Again, we rose at six in the morning. This time we were not late for breakfast, instead breakfast was late for us. When we arrived in the dining hall we found that there was no food. This was only mildly disappointing, as the food had been rather bland anyway. I ate about five … things, the closest description of which would be cupcakes. They weren’t really cupcakes though, they had some sort of cream coloured paste on top, and the cake part had a funny texture. Of the four items available however, they were the best. I chased them down with a cup of coffee, and sat waiting for the others to be ready to go.
After waiting for about ten minutes, I saw that the tour guide had come down. She was much more irritated over the lack of food than I, and proceeded to berate the hotel staff quite severely. I was pleased that she was displaying such behaviour, as one would hope that a tour guide, responsible for the safety and well-being of the group, would get annoyed over an unplanned lack of breakfast. She paced back and forth, nearly shouting at the staff. Of the negative adjectives I know, she called them lazy and stupid. I would bet money that she used others, but I don’t know them. The staff must have been lazy and/or stupid, as they didn’t really quicken their activities after their telling-off, which served only to annoy the guide more. Eventually more breakfast was brought out, but I didn’t eat any, as food after coffee isn’t my scene.
When the name-calling was finished with, we boarded the bus. First stop was the site of the Olympic Games. Generally the site was unimpressive, as it is a simple (albeit large) flat area of brown dirt. The two main attractions were the stadium and the swimming pool. The stadium is nice because of its architectural style. The impression they were going for is a large bird’s nest. I don’t know if I can imagine a bird large and strong enough to fly with the girders required to construct this nest, but the stadium looks nice nonetheless. The indoor swimming pool will be absolutely fantastic, as it has been designed to react to projected light, with transparent construction materials. This means that the whole building will light up, and could have videos or colours or … whatever projected onto it.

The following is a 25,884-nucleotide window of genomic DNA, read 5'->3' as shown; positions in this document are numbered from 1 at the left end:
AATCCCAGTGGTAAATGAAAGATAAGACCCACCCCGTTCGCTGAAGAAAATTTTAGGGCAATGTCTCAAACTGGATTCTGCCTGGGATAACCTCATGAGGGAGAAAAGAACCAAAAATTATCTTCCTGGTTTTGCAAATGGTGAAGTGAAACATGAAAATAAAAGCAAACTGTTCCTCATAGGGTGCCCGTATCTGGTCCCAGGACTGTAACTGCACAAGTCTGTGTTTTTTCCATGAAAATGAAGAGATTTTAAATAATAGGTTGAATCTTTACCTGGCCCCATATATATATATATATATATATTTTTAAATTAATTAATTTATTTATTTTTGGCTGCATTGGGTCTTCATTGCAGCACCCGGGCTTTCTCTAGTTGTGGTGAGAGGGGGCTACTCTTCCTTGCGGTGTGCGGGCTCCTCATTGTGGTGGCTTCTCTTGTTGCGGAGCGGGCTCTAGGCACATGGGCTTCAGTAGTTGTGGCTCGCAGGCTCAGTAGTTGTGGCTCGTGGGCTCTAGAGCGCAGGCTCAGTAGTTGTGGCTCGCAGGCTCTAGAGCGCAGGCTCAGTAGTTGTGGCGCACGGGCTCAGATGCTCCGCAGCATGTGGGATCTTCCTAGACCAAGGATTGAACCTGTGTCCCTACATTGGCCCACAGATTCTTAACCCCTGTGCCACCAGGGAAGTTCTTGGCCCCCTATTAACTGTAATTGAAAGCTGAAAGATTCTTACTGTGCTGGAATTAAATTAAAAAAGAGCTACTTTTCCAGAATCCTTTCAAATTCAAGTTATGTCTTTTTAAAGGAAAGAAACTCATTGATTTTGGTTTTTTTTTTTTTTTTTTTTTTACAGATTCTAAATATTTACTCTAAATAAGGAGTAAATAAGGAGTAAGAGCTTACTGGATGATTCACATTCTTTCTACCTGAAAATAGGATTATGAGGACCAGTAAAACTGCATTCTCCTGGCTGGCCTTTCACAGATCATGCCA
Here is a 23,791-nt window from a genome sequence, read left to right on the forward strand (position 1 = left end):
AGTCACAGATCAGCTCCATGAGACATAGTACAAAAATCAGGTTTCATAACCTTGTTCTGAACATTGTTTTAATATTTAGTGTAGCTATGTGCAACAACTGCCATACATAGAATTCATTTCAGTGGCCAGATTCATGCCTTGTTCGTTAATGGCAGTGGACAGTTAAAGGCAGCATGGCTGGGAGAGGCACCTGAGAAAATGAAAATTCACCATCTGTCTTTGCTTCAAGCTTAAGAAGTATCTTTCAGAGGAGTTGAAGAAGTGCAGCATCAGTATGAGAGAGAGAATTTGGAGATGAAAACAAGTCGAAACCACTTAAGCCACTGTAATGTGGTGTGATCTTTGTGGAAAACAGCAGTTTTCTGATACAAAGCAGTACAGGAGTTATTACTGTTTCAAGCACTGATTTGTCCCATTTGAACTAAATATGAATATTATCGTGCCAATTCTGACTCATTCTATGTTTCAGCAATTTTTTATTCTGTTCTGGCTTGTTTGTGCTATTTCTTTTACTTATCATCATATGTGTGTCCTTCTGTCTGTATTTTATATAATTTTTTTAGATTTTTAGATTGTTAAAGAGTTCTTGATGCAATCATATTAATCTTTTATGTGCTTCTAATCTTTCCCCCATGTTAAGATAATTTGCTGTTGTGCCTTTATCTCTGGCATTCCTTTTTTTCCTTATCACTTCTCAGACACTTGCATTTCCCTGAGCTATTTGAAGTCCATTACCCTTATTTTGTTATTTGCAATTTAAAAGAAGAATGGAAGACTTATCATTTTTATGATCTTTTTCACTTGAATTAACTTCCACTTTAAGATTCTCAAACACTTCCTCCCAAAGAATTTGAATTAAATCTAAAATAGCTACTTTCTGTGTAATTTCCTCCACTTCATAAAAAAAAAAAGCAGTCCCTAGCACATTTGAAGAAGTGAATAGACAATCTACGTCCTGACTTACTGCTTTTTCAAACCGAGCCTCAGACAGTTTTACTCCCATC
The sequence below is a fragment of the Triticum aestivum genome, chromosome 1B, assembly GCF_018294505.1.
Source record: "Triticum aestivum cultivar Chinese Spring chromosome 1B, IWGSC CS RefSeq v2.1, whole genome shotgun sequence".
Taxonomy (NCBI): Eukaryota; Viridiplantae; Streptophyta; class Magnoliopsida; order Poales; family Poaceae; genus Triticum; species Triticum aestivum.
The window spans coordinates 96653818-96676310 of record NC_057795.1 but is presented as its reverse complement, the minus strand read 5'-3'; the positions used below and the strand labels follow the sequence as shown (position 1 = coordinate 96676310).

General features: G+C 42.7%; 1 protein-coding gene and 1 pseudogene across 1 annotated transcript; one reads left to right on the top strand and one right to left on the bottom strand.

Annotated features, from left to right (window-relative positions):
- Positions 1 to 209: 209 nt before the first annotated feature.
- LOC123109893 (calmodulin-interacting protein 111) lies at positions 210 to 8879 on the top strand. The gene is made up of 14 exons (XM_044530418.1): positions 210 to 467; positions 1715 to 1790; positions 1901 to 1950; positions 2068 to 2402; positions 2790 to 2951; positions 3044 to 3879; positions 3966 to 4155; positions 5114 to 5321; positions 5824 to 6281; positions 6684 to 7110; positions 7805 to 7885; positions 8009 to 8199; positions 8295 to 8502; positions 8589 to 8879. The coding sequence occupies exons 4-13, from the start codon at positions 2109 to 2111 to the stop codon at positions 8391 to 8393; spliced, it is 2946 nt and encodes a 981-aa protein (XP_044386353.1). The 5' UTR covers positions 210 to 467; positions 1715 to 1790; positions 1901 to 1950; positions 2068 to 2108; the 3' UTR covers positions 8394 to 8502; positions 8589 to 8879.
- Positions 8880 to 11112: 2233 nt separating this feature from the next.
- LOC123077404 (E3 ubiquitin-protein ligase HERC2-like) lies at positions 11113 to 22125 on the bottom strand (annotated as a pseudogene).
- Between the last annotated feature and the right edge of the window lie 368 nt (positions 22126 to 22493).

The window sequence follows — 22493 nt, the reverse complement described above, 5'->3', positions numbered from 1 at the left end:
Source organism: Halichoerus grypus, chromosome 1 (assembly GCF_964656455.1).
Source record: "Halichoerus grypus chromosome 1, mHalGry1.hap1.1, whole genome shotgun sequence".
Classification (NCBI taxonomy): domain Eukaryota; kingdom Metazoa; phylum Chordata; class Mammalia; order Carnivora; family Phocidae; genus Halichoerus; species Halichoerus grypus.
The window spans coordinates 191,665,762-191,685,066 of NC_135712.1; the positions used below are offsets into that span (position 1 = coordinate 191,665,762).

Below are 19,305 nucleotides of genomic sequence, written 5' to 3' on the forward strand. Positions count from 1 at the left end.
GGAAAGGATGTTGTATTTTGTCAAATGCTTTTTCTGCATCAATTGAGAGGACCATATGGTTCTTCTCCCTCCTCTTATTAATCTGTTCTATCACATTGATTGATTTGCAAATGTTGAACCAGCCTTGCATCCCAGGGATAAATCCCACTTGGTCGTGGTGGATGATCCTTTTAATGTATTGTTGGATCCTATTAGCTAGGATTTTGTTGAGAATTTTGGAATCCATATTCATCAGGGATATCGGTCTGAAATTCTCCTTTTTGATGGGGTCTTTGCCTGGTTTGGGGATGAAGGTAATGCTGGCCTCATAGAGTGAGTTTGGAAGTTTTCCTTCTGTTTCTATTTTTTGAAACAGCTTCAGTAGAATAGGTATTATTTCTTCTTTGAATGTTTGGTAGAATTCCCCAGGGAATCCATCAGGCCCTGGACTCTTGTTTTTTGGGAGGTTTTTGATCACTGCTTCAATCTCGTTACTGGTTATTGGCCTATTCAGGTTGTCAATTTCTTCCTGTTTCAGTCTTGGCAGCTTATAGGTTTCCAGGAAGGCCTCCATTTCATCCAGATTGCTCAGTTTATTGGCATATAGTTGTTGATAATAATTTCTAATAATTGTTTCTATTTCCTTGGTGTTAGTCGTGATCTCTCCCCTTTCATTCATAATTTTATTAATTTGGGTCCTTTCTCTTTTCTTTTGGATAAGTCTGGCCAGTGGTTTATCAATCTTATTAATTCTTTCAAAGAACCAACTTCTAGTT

While we were at the site the guide talked for awhile, and we took photos. Then a large group of school-kids turned up, which we took as a cue to leave. Next stop was the Empress’s house. This was interesting, and very large. Not as large as the Forbidden City, but larger then my house. It was really more of the Empress’s area, as it covered quite a lot of ground. It is on the edge of a lake. Yvonne’s favourite thing was the stone ship, which I thought wasn’t very functional. By now I had become somewhat immune to the allure of Chinese historical architecture, and for this reason I have little to say about this area. It looked like all the other imperial areas. The main thing that set it apart was the stone boat, perhaps it is for this reason that Yvonne likes it so much.
We next went to the ruins, for lack of a better name. I don’t know what it was originally, but I know that white people smashed it up in the 1800′s. They were pretty much what one would expect from something with this name, that is to say it was a large area of broken stone. When we arrived we took a rather long cart ride from the entrance to the main area, where we had lunch. The restaurant is state-owned, which means not very good. The toilets were awful, like they hadn’t been cleaned since they were built. After lunch we walked around the ruins and were talked at by the guide. My favourite part was the maze – it was amazing. I liked it because I knew I would be able to say that.
When we were finished with the ruins we were driven to the railway station, where we waited for the train. When the train arrived, we boarded it.
And thus my Bejing trip was concluded.